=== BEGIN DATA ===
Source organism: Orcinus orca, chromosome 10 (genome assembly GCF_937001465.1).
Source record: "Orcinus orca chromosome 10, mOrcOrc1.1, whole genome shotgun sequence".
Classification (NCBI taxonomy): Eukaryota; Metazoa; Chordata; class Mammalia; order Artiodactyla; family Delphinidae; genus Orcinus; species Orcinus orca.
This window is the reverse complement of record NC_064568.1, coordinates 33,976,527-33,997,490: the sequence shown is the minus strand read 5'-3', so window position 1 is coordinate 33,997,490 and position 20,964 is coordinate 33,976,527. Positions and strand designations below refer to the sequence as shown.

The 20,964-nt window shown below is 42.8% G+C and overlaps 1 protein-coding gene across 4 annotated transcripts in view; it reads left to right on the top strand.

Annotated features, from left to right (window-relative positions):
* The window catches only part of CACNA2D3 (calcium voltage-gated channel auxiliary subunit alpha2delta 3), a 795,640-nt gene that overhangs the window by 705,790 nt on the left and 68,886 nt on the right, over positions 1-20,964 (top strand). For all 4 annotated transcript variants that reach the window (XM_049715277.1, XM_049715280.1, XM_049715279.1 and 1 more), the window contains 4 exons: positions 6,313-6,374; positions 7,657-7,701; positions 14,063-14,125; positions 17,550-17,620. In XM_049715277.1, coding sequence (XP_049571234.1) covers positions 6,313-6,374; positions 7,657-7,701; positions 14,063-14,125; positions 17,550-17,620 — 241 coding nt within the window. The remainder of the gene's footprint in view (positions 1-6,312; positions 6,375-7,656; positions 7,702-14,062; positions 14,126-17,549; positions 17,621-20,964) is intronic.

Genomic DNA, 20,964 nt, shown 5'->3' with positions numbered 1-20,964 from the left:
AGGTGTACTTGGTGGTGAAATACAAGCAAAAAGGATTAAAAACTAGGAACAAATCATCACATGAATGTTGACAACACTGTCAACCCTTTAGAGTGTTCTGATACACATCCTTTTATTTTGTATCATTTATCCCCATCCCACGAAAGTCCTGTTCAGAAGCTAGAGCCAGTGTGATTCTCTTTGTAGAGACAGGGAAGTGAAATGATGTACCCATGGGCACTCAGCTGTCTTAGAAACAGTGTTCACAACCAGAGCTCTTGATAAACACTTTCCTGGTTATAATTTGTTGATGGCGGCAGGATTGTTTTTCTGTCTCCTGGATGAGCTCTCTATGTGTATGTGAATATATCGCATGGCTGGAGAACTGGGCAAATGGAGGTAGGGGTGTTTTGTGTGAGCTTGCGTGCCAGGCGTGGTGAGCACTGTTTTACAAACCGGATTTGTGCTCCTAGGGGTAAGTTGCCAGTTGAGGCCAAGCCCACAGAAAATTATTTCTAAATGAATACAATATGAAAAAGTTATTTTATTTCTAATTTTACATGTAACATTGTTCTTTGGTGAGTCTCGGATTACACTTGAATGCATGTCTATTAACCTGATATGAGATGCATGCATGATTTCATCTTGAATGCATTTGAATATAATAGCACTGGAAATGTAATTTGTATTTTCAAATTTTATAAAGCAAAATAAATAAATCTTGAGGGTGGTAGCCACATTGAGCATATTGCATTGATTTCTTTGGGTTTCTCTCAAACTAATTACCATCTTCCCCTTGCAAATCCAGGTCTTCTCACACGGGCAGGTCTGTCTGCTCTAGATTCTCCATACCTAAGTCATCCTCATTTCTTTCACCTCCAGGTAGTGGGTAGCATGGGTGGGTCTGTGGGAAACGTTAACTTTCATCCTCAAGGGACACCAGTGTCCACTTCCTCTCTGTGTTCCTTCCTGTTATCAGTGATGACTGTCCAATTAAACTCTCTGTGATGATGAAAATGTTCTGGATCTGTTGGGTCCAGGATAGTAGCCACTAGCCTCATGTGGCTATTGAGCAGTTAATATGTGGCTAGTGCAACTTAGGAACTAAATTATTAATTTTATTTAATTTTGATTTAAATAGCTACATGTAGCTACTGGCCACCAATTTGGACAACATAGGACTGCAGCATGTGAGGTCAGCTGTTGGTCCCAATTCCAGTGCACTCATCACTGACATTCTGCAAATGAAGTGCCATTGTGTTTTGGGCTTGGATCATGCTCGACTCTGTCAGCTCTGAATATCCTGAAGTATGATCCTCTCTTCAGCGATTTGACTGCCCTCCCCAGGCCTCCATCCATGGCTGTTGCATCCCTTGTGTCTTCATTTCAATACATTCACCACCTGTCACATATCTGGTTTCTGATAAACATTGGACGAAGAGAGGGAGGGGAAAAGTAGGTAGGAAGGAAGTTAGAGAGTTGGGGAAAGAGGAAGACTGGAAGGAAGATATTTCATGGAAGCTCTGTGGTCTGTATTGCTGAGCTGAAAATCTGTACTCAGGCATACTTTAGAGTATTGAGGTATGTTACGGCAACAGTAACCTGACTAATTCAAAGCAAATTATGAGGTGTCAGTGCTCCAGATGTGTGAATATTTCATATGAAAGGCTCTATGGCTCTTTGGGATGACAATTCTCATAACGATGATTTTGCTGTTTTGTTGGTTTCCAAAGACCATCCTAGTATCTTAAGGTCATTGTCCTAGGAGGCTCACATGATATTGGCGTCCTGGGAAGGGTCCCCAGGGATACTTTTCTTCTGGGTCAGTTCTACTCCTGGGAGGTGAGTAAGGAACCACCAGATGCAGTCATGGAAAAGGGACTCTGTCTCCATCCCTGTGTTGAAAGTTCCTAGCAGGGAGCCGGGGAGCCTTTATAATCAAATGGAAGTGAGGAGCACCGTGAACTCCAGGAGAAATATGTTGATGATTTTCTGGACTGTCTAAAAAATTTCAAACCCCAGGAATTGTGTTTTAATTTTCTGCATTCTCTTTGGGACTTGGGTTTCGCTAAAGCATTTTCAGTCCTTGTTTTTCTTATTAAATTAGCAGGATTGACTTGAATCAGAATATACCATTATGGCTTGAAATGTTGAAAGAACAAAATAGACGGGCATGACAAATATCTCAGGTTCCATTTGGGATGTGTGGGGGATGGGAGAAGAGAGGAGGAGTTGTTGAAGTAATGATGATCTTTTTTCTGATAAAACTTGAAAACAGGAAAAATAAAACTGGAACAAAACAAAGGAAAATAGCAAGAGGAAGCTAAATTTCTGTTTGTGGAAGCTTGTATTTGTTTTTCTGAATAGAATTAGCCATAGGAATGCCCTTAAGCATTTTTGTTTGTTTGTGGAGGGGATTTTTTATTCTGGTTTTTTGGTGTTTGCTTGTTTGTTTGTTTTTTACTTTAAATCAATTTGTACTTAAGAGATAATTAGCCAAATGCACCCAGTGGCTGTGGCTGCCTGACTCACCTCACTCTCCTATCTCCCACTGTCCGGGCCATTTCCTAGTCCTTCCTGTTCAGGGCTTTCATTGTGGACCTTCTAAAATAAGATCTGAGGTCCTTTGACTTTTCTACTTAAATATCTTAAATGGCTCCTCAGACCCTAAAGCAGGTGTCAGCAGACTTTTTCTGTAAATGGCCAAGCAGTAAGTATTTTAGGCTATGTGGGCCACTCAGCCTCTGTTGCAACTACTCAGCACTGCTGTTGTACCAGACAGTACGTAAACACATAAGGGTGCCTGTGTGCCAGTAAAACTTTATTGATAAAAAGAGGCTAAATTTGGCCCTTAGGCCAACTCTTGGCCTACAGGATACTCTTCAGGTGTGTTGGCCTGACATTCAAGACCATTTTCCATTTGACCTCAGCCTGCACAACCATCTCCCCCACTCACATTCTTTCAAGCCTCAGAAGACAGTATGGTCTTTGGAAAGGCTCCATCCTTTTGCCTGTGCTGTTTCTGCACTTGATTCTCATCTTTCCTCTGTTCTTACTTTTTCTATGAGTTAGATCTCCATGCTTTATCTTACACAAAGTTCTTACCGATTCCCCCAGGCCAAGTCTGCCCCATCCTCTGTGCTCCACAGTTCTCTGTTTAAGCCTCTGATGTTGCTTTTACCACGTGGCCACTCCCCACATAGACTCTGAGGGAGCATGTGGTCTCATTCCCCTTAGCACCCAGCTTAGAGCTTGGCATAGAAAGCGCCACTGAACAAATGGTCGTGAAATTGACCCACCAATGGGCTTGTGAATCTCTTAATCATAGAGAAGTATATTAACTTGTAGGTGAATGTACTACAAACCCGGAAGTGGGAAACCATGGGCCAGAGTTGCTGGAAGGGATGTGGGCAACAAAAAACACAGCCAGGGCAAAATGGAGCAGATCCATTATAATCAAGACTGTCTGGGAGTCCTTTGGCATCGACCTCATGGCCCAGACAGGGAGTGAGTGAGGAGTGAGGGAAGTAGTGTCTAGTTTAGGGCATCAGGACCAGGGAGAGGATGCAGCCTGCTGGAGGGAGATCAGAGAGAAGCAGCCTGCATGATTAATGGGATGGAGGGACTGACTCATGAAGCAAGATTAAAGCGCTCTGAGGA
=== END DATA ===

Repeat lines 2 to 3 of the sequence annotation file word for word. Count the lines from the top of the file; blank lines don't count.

Source record: "Orcinus orca chromosome 10, mOrcOrc1.1, whole genome shotgun sequence".
Classification (NCBI taxonomy): Eukaryota; Metazoa; Chordata; class Mammalia; order Artiodactyla; family Delphinidae; genus Orcinus; species Orcinus orca.